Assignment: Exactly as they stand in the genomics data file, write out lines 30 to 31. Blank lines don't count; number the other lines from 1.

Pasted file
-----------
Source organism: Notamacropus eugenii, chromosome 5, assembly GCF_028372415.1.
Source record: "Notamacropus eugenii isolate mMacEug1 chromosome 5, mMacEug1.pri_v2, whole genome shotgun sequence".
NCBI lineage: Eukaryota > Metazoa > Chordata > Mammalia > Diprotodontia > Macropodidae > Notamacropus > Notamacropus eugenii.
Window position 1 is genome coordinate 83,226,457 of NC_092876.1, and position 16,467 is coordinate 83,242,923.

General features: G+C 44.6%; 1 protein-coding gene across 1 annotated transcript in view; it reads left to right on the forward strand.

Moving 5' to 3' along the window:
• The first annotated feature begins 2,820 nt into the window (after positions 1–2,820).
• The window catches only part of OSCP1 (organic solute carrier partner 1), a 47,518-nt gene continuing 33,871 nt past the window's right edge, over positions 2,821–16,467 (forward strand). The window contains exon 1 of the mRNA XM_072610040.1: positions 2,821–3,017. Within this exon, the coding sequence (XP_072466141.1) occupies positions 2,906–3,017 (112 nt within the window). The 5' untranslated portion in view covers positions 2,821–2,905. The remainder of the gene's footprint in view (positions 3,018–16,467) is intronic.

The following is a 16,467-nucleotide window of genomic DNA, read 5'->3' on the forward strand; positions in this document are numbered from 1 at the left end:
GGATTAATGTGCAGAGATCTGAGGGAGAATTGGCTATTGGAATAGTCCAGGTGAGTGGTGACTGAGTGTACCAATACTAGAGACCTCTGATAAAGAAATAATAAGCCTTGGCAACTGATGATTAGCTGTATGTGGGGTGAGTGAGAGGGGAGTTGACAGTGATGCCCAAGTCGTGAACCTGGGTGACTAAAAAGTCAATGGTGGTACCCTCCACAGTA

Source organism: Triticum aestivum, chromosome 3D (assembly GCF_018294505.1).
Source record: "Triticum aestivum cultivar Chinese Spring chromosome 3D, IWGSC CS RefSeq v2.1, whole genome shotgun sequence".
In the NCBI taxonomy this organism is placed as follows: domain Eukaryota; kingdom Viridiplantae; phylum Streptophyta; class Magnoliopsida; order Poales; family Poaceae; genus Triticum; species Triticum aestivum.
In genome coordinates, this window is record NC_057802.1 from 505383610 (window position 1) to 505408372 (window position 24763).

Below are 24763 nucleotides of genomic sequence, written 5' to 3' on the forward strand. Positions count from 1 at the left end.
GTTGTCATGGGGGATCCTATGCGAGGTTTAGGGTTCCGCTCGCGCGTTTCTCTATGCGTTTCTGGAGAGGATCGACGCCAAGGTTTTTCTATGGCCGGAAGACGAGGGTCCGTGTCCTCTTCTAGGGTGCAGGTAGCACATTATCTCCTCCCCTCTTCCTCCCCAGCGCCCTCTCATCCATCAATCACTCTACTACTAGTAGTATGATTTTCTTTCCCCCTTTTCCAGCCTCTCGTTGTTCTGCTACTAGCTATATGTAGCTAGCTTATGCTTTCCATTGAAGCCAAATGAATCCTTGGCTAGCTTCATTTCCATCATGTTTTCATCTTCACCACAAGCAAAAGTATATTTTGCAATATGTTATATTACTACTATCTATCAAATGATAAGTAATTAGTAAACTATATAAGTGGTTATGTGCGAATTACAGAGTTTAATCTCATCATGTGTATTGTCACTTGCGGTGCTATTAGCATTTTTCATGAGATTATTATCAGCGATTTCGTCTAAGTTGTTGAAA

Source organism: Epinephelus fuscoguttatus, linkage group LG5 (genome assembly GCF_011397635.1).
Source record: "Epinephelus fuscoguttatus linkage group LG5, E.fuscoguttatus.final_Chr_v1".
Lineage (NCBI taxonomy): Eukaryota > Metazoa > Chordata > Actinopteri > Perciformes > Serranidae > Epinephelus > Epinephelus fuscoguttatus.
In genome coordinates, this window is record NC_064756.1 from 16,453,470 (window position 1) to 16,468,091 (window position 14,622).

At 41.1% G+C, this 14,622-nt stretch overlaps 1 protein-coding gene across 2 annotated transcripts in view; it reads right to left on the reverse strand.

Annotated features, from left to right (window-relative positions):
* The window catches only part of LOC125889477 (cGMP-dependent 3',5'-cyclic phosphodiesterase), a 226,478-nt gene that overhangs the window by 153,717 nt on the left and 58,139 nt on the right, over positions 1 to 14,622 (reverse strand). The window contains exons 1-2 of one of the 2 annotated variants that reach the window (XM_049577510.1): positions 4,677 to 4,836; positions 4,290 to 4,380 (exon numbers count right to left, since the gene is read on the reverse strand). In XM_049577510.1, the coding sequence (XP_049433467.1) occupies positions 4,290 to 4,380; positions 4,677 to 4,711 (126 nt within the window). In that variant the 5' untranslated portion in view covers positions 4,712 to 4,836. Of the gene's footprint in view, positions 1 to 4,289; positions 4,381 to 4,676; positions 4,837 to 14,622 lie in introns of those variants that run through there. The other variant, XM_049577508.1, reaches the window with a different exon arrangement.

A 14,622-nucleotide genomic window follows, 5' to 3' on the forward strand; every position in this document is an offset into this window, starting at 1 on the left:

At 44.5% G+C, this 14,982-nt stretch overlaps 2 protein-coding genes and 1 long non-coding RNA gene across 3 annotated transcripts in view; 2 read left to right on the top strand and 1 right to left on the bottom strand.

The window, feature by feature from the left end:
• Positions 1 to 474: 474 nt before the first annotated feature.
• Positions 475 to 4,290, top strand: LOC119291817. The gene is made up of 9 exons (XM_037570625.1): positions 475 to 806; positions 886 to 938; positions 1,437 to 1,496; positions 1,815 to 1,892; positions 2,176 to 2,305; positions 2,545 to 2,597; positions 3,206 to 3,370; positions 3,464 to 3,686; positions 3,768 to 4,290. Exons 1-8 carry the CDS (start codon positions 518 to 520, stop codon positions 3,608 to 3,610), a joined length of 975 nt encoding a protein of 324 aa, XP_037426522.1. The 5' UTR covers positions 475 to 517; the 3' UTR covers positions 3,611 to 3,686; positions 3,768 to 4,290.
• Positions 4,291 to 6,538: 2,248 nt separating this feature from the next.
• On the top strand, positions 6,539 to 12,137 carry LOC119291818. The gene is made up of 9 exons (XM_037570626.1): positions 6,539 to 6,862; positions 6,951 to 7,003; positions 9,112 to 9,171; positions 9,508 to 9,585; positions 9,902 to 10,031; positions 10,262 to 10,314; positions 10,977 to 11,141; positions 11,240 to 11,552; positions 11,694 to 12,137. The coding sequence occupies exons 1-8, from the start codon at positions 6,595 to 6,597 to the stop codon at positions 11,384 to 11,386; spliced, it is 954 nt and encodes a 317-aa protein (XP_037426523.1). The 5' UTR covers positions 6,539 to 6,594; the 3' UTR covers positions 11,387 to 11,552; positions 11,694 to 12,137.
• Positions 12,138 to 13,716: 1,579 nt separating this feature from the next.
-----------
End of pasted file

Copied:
• On the top strand, positions 6,539 to 12,137 carry LOC119291818. The gene is made up of 9 exons (XM_037570626.1): positions 6,539 to 6,862; positions 6,951 to 7,003; positions 9,112 to 9,171; positions 9,508 to 9,585; positions 9,902 to 10,031; positions 10,262 to 10,314; positions 10,977 to 11,141; positions 11,240 to 11,552; positions 11,694 to 12,137. The coding sequence occupies exons 1-8, from the start codon at positions 6,595 to 6,597 to the stop codon at positions 11,384 to 11,386; spliced, it is 954 nt and encodes a 317-aa protein (XP_037426523.1). The 5' UTR covers positions 6,539 to 6,594; the 3' UTR covers positions 11,387 to 11,552; positions 11,694 to 12,137.
• Positions 12,138 to 13,716: 1,579 nt separating this feature from the next.